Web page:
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UN human rights chief welcomes court's guilty verdict in Charles Taylor trial

26 April 2012 – The United Nations human rights chief today welcomed the guilty verdict handed down against former Liberian President Charles Taylor as a “major milestone in” the development of international justice.

“It is important to recognise that Taylor may appeal the verdict, and that his guilt is not fully established until the end of the judicial process,” the UN High Commissioner for Human Rights, Navi Pillay, said in a news release. “Nevertheless, whatever the final outcome, this is undoubtedly a historic moment in the development of international justice.”

“A former President, who once wielded immense influence in a neighbouring country where tens of thousands of people were killed, mutilated, raped, robbed and repeatedly displaced for years on end, has been arrested, tried in a fair and thorough international procedure, and has now been convicted of very serious crimes,” Ms. Pillay added.

Earlier on Thursday, the Special Court for Sierra Leone (SCSL) handed down a guilty verdict against Mr. Taylor for planning, aiding and abetting war crimes and crimes against humanity. He was on trial on 11 charges of war crimes and crimes against humanity, including pillage, slavery for forced marriage purposes, collective punishment and the recruitment and use of child soldiers.

The charges relate to Mr. Taylor's alleged support for two rebel groups – the Armed Forces Revolutionary Council and the Revolutionary United Front – during Sierra Leone's decade-long civil war. He had pleaded not guilty to all charges.

“That is immensely significant, and a stark warning to other Heads of State who are committing similar crimes, or contemplating doing so,” she said. “This is the first time since Nuremberg that an international tribunal has reached judgment in the trial of a former Head of State.”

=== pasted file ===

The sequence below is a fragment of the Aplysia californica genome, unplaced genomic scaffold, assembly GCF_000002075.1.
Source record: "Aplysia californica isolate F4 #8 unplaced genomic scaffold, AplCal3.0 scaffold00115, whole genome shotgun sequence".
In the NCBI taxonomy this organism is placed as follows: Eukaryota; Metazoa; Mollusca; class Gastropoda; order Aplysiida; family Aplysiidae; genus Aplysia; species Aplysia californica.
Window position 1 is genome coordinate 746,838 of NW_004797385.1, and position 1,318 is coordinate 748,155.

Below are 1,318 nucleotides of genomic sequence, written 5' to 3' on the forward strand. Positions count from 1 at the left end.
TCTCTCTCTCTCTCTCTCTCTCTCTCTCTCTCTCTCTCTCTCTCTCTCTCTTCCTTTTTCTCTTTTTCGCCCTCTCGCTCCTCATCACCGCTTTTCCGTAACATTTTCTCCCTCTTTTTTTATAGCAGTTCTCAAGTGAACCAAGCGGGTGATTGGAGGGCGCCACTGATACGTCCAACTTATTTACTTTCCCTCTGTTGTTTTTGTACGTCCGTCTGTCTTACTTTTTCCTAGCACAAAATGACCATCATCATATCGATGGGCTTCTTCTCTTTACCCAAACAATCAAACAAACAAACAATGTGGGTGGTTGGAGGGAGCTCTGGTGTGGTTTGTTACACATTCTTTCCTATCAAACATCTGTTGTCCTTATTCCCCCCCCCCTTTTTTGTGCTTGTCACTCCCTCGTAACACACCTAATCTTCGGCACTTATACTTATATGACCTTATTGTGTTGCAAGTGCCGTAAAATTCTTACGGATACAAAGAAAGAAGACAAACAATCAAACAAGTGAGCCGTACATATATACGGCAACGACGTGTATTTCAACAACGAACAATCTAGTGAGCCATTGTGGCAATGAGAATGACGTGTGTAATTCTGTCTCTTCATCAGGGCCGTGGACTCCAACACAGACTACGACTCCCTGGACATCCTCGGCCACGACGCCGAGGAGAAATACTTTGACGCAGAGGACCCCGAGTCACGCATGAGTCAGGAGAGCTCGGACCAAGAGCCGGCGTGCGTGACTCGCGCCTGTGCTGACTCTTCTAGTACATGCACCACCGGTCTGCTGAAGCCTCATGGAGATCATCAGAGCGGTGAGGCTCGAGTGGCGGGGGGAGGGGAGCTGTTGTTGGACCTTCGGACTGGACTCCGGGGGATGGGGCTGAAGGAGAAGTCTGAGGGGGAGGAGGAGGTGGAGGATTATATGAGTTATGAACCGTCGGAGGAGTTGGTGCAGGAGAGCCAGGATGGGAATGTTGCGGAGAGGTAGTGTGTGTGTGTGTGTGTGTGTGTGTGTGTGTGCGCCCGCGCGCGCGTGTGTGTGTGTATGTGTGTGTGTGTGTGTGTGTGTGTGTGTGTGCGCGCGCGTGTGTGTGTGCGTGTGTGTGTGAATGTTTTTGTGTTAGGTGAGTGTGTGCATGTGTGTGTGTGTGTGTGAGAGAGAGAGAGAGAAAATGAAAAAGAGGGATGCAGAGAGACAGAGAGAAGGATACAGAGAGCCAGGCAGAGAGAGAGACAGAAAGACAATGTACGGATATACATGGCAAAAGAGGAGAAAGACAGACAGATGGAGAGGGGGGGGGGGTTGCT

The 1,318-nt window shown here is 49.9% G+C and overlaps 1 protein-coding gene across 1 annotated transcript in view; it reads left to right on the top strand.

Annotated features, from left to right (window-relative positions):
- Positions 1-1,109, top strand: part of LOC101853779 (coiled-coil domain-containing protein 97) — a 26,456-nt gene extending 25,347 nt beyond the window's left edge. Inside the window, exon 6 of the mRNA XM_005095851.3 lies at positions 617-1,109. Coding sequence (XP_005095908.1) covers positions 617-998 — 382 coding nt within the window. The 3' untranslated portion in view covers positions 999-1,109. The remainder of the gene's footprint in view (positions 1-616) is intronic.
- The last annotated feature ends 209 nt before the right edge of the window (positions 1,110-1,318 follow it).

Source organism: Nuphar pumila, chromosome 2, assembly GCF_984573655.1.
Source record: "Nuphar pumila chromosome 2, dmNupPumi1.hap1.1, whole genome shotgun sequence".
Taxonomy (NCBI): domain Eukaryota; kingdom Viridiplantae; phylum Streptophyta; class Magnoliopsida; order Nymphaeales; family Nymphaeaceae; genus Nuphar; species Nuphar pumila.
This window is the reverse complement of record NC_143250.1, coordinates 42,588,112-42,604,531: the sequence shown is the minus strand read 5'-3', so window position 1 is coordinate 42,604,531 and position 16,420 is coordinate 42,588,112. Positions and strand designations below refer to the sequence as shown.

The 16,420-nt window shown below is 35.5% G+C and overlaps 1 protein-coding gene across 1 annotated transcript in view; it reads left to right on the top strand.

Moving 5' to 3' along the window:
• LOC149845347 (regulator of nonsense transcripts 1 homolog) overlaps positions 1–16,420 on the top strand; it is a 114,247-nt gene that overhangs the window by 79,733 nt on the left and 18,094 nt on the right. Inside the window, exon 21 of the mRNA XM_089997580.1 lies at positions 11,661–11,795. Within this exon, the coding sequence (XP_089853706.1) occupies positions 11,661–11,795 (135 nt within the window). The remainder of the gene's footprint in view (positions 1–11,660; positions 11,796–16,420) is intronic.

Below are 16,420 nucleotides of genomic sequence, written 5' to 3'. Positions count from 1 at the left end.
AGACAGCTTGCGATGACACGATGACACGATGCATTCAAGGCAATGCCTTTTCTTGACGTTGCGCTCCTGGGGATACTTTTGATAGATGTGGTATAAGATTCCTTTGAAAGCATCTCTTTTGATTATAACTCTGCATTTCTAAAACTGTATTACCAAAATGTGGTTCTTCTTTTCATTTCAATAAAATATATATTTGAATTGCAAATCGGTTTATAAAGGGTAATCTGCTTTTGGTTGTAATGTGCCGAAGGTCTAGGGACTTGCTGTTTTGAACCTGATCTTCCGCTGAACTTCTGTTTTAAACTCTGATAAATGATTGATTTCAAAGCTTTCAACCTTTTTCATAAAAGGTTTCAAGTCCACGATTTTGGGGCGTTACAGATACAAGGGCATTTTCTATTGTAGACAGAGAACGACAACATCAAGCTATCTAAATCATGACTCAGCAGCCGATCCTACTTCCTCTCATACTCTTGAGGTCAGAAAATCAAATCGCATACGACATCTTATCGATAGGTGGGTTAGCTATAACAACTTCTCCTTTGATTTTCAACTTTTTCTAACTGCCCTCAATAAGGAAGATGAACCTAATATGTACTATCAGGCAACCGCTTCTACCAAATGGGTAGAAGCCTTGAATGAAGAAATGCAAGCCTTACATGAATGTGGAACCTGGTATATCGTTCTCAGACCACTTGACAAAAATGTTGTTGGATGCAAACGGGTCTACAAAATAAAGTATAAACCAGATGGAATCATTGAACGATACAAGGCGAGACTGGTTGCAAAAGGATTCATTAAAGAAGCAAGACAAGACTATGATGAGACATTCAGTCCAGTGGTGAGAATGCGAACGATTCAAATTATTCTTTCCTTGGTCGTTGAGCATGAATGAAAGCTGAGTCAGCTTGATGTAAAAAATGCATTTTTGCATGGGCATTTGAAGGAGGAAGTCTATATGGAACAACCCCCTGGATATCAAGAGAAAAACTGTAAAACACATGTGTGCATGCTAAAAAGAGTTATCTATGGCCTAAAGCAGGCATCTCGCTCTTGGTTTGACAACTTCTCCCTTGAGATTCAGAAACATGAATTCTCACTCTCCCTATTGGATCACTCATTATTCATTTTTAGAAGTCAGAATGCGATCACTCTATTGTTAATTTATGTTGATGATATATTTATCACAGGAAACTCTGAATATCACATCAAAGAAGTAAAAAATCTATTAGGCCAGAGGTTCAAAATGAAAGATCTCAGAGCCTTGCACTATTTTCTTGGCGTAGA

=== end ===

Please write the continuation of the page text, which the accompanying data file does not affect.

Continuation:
The High Commissioner noted that others leaders – namely Laurent Gbagbo and Radovan Karadžiæ – have also been charged with international crimes and are either already on trial or will be soon. As well, President Omar al-Bashir of Sudan has been indicted, while Slobodan Miloševiæ and Muammar Gaddafi were also at various stages of international proceedings at the time of their deaths.

“The days when tyrants and mass murderers could, even when they had been deposed, retire to a life of luxury in another land are over,” Pillay said. “And so they should be. Few things are more repugnant than seeing people with so much blood on their hands, living on stolen money with no prospect of their victims seeing justice carried out.”

Pillay noted that while the delivery of justice was of immense importance to victims, and a key part of the national healing process, reparations were also necessary for people to pick up their lives and move on.

“Just because their suffering is out of the headlines, it doesn't mean it is over,” she said. “Sierra Leoneans suffered so much during the terrible conflict that wracked their country for some ten years, and so many vicious crimes were committed. The victims, and their families, will continue to need help from the current Government and the international community for many years to come.”

The Taylor trial opened on 4 June 2007 in The Hague. It was adjourned immediately after the prosecution's opening statement when Mr. Taylor dismissed his defence team and requested new representation. Witness testimony commenced on 7 January 2008, and ended on 12 November 2010. Closing arguments took place in February and March 2011.

The Court heard live testimony from 94 prosecution witnesses, and received written statements from four additional witnesses. The defence presented 21 witnesses, with Mr. Taylor testifying in his defence.

The SCSL was set up jointly by the Sierra Leonean Government and the UN in 2002, with the mandate of trying those who bear the greatest responsibility for serious violations of international humanitarian law and national law committed on Sierra Leonean territory since the end of November 1996.

Although the SCSL is headquartered in Freetown, the capital of Sierra Leone, Mr. Taylor's trial took place in a chamber of the Court sitting in The Hague for security reasons.

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